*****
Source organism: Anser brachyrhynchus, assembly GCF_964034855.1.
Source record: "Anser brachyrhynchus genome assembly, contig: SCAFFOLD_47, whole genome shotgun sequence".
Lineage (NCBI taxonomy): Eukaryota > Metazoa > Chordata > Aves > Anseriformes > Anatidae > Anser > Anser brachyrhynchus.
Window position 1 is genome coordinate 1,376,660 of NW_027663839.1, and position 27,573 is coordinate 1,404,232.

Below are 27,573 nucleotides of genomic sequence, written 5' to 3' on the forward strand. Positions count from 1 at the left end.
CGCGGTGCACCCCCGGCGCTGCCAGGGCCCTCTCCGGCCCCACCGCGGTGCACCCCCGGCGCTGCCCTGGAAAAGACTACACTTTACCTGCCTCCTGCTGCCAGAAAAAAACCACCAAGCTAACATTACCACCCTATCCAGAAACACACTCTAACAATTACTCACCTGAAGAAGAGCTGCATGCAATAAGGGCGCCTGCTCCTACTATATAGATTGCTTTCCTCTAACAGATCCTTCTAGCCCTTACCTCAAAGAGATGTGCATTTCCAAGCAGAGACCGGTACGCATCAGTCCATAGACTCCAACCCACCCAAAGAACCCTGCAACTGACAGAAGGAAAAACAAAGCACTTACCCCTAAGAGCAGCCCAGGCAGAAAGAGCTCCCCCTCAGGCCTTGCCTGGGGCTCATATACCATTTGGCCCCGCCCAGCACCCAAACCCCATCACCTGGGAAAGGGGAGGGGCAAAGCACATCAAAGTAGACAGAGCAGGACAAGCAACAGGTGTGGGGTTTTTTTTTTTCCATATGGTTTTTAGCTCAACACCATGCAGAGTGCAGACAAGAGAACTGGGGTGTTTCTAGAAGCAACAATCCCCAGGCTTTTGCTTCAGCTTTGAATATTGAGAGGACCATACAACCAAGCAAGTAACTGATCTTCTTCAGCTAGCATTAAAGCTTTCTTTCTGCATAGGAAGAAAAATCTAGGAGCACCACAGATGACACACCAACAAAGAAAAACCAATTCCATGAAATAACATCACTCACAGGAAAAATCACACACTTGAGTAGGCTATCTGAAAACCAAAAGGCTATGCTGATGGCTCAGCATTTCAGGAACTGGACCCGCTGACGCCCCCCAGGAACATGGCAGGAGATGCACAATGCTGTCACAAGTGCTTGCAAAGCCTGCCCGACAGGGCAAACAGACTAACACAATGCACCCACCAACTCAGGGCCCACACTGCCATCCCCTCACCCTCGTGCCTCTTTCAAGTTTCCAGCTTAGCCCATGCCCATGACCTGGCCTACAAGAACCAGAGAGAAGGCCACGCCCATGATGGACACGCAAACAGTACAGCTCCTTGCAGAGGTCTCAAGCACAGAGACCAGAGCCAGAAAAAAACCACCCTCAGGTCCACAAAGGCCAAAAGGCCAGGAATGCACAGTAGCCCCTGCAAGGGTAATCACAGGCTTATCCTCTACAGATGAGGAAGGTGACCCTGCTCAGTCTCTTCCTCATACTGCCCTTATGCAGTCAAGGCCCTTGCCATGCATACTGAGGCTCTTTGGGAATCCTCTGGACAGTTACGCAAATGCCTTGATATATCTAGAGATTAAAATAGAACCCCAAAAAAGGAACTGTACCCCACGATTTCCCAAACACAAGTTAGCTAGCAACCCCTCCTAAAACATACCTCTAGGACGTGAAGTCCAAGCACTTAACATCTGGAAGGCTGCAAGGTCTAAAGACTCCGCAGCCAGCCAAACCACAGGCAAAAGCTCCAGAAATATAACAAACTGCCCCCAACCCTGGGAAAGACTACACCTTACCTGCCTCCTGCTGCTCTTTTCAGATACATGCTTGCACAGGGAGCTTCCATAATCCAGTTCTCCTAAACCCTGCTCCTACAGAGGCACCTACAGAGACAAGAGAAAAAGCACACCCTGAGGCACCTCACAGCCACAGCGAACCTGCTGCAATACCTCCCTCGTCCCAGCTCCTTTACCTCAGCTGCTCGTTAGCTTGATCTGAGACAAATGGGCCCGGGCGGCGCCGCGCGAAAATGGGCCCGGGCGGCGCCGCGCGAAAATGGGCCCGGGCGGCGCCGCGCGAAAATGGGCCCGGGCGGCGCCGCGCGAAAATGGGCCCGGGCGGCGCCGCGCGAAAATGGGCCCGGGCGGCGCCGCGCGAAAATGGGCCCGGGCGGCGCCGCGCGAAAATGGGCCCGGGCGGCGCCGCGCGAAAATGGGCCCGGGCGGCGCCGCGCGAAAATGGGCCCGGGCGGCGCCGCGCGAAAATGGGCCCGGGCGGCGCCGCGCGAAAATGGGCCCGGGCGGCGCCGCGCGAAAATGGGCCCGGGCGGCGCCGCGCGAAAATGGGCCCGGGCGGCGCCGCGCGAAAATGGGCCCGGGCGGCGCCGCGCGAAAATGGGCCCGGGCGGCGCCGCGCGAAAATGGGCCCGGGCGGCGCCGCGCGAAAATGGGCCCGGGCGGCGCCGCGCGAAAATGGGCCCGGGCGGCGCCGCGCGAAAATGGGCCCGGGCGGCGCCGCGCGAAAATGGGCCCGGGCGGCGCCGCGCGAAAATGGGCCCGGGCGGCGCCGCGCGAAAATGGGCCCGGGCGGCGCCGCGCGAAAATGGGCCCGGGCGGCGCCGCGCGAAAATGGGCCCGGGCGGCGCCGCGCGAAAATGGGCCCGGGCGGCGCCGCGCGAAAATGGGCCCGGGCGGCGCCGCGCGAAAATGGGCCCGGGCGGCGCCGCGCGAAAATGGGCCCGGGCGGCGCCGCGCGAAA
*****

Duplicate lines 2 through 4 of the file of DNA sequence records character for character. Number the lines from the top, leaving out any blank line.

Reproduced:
Source record: "Anser brachyrhynchus genome assembly, contig: SCAFFOLD_47, whole genome shotgun sequence".
Lineage (NCBI taxonomy): Eukaryota > Metazoa > Chordata > Aves > Anseriformes > Anatidae > Anser > Anser brachyrhynchus.
Window position 1 is genome coordinate 1,376,660 of NW_027663839.1, and position 27,573 is coordinate 1,404,232.